Wednesday, April 30, 2014

A Fair Affair (Music Review: Amy Hancock, Love Affair)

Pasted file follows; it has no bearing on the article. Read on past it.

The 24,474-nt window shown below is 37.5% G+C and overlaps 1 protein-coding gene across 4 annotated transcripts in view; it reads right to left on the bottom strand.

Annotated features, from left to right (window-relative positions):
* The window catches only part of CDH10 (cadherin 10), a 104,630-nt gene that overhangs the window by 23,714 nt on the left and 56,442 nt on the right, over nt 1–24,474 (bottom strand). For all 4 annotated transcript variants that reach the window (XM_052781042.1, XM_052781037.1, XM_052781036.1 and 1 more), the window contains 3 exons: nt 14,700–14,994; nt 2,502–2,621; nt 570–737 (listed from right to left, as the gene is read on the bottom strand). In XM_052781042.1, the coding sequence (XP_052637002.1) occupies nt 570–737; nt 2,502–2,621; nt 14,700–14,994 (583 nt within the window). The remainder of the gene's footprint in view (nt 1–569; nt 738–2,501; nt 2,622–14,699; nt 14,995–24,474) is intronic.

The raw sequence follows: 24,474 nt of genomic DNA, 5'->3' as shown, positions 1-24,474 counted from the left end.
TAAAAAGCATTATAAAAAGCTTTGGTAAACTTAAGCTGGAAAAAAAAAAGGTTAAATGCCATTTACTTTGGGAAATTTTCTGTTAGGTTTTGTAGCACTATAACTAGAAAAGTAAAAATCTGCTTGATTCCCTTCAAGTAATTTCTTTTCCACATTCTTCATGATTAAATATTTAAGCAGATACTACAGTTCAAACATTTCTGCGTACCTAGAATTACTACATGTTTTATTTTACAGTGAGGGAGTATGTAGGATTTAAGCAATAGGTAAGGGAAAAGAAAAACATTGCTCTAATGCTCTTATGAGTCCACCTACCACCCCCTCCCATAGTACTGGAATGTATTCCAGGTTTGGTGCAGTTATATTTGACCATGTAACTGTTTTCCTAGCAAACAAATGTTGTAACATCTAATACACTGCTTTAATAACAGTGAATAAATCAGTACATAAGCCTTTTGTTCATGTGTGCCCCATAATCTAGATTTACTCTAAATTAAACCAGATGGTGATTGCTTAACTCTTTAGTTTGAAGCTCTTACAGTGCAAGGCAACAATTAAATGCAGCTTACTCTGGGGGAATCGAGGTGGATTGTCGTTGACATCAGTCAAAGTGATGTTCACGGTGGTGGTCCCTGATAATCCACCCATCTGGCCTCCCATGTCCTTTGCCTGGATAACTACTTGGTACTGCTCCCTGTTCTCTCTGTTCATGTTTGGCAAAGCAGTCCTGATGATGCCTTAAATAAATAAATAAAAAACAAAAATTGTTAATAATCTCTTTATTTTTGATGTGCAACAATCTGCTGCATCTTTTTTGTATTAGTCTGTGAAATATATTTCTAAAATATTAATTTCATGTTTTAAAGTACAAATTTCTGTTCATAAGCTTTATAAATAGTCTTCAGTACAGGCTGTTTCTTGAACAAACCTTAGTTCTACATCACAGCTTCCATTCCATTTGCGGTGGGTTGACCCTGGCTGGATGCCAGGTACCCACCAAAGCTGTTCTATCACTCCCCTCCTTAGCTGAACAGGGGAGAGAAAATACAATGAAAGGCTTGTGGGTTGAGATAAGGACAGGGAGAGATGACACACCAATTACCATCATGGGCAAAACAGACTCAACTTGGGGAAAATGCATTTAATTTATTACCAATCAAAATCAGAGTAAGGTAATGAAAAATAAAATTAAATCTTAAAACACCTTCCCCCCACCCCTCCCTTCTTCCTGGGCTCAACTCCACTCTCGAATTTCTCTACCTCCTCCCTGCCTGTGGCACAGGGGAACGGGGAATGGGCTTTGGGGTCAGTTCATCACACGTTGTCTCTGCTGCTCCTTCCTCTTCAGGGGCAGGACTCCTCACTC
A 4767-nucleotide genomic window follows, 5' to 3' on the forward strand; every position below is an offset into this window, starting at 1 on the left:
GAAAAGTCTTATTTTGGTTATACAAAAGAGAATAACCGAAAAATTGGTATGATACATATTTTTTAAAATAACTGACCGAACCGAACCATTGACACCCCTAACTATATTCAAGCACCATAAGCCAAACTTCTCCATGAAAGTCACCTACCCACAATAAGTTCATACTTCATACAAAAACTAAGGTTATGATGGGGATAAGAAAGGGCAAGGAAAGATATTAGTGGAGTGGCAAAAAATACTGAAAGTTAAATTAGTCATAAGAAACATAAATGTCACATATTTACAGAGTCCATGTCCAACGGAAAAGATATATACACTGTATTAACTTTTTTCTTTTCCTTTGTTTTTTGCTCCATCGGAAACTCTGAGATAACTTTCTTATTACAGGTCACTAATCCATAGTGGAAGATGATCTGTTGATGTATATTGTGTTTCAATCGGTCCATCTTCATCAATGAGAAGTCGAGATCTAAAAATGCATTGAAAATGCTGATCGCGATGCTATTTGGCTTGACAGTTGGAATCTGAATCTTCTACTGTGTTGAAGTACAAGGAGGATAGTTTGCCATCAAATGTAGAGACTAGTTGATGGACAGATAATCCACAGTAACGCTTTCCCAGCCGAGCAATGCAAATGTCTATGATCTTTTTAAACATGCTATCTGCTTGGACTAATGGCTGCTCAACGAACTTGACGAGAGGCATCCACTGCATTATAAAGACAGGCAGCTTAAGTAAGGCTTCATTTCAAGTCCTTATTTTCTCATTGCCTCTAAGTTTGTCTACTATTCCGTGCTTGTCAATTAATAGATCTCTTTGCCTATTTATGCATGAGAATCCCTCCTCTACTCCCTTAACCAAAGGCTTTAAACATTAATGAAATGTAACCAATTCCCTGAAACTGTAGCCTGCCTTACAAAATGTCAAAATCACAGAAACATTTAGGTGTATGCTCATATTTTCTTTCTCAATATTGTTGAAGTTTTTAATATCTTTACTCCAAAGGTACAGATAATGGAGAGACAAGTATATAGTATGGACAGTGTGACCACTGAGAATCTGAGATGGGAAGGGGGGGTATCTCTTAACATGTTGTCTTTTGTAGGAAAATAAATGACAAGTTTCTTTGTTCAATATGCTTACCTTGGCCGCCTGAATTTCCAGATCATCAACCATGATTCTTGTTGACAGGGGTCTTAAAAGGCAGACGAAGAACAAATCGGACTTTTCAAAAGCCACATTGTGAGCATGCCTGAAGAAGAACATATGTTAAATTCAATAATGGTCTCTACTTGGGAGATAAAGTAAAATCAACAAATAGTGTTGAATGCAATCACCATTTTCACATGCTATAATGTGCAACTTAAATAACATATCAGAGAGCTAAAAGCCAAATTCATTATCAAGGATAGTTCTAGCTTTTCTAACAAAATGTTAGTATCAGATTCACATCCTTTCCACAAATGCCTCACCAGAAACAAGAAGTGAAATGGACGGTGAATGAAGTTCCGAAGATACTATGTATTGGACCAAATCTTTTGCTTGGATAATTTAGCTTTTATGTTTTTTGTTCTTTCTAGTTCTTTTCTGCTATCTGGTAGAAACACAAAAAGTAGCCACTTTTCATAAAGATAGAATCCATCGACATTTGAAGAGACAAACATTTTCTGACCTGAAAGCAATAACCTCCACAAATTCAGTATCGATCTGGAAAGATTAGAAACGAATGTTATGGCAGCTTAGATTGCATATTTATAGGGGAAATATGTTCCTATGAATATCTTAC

On one end, I am glad that so many people sing the Great American Standards. I don't think it will disappear any time soon as more and more people discover ti, and keep it alive everyday. However, we get so many versions of some of these standards that are so derivative. Consider, for example, Amy Hancock's "Love Affair," which is an album from 2008. Ms. Hancock is a jazz singer from North Carolina - I wonder if she voted for Jesse Helms? -  and there really isn't anything too wrong in her singing, or this album. But, it's so unmemorable. Her clear slightly pitchy voice isn't offensive, but its blandness is. At first, there is a bit of coziness in her slowed-down delivery, but it doesn't progress to anything as memorable a la Helen Merrill's, who mastered that art. And her tempi doesn't help much. She would be that kind of singer who would catch your attention at a hotel bar lobby. You would think, well this is nice, a fine break from the pop music from the cab. But as soon as you leave the bar, you instantly forget her,  her music, and the bar. Sadly, this album falls in the same category. The most wonderful thing about the greats - Ella, Sarah, Peggy, Dinah - is that they are son wonderfully unique from each other, yet exudes the same sensibility. I have listened to his album three times now (in a row) and I don't think I would identify her in s jazz singer row. Sad. 

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